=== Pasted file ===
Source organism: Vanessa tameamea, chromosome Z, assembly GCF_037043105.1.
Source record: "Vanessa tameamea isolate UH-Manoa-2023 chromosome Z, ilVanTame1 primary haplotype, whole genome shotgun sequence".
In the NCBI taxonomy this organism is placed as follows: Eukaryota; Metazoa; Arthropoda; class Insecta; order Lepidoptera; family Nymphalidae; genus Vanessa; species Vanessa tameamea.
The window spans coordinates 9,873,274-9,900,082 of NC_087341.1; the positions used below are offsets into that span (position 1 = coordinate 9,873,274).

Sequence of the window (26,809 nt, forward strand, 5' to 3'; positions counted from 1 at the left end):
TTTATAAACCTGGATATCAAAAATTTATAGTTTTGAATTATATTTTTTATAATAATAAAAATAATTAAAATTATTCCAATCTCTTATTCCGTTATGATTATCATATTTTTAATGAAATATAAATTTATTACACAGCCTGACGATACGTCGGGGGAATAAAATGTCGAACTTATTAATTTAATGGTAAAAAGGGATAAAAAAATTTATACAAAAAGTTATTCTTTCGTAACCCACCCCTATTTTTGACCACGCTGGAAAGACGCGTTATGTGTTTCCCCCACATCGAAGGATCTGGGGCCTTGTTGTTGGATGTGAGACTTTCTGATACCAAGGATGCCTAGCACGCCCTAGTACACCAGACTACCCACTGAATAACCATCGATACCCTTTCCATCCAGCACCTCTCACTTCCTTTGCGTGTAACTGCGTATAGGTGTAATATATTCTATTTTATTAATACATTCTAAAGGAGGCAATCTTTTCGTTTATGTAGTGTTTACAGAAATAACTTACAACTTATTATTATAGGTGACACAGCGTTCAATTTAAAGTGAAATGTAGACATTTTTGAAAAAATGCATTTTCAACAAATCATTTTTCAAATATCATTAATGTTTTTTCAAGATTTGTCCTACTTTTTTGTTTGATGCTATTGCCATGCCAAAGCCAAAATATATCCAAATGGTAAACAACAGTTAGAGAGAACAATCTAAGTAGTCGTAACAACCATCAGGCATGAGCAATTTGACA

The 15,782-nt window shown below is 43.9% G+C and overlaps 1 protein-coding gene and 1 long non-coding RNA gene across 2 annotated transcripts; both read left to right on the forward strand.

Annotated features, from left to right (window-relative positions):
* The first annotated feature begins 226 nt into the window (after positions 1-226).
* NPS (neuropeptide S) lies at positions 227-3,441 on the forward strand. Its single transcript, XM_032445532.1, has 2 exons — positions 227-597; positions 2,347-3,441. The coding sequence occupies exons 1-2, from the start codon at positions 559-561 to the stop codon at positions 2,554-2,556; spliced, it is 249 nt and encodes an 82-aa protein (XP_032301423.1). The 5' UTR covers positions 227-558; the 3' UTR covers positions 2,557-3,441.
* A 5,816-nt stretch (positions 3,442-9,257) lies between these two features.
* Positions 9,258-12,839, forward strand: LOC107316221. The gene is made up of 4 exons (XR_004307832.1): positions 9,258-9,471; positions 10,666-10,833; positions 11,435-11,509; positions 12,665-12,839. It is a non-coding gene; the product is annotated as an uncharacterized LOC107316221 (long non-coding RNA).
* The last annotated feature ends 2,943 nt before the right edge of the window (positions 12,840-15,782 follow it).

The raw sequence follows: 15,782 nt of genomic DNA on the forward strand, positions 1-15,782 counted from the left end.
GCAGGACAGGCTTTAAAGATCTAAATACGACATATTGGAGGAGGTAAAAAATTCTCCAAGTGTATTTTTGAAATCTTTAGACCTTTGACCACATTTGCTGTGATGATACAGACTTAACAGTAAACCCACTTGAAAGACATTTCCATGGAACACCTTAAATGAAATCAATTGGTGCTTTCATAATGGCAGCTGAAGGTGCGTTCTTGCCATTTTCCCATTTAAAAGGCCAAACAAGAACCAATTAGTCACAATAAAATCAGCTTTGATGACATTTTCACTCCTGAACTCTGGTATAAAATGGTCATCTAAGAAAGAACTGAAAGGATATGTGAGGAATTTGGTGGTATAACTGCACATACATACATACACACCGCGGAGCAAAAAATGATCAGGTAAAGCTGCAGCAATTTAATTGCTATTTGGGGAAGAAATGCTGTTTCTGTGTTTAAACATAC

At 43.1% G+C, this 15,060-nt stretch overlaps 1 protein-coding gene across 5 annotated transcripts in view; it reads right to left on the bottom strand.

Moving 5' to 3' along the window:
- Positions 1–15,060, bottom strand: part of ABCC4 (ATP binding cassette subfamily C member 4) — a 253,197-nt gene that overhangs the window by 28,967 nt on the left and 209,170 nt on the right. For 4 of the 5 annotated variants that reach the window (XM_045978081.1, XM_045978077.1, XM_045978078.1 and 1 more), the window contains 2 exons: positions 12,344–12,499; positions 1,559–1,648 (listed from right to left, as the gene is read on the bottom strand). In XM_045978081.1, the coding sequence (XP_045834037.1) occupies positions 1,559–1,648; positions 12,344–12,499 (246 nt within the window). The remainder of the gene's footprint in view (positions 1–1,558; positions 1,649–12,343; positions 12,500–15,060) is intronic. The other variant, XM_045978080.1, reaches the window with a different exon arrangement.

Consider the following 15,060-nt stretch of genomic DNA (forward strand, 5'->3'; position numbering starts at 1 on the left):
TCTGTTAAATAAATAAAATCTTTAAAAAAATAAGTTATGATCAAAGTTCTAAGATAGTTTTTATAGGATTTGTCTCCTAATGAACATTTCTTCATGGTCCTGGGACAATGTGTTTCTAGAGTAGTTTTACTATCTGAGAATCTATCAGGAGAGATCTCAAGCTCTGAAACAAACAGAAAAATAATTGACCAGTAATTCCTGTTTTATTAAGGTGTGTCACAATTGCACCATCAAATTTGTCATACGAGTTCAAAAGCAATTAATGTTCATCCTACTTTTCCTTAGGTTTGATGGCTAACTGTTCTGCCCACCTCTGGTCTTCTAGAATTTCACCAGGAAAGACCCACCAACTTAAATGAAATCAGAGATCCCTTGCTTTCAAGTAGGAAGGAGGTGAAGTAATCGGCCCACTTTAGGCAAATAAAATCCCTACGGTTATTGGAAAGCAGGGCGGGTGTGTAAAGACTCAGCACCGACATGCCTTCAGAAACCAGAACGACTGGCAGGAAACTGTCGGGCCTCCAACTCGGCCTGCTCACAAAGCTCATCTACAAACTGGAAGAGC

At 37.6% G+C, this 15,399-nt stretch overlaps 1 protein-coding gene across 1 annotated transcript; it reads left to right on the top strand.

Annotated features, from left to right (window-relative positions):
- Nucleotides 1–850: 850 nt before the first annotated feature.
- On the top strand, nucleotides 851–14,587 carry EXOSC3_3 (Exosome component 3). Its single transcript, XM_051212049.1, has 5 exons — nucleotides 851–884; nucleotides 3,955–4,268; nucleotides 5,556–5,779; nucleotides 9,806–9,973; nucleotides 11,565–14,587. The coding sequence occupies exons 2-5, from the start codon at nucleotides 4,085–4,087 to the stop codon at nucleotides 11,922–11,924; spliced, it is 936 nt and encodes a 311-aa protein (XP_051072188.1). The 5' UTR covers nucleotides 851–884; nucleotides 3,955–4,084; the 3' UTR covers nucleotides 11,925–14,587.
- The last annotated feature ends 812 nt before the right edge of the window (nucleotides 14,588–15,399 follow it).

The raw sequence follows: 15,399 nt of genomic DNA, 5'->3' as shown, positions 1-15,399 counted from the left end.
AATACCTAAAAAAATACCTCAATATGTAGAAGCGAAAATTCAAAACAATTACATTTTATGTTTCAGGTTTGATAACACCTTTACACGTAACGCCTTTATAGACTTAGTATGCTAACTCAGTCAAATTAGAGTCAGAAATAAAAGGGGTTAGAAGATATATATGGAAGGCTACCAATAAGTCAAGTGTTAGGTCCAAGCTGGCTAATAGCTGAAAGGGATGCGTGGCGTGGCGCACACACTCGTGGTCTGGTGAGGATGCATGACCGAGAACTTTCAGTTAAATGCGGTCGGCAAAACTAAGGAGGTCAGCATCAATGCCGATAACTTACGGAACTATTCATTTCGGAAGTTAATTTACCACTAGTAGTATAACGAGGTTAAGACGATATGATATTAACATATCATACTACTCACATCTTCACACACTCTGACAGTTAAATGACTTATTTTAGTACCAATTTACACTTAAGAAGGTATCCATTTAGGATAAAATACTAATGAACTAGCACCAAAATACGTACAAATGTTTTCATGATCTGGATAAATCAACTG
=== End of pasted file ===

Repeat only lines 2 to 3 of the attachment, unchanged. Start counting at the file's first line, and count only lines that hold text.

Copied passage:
Source record: "Vanessa tameamea isolate UH-Manoa-2023 chromosome Z, ilVanTame1 primary haplotype, whole genome shotgun sequence".
In the NCBI taxonomy this organism is placed as follows: Eukaryota; Metazoa; Arthropoda; class Insecta; order Lepidoptera; family Nymphalidae; genus Vanessa; species Vanessa tameamea.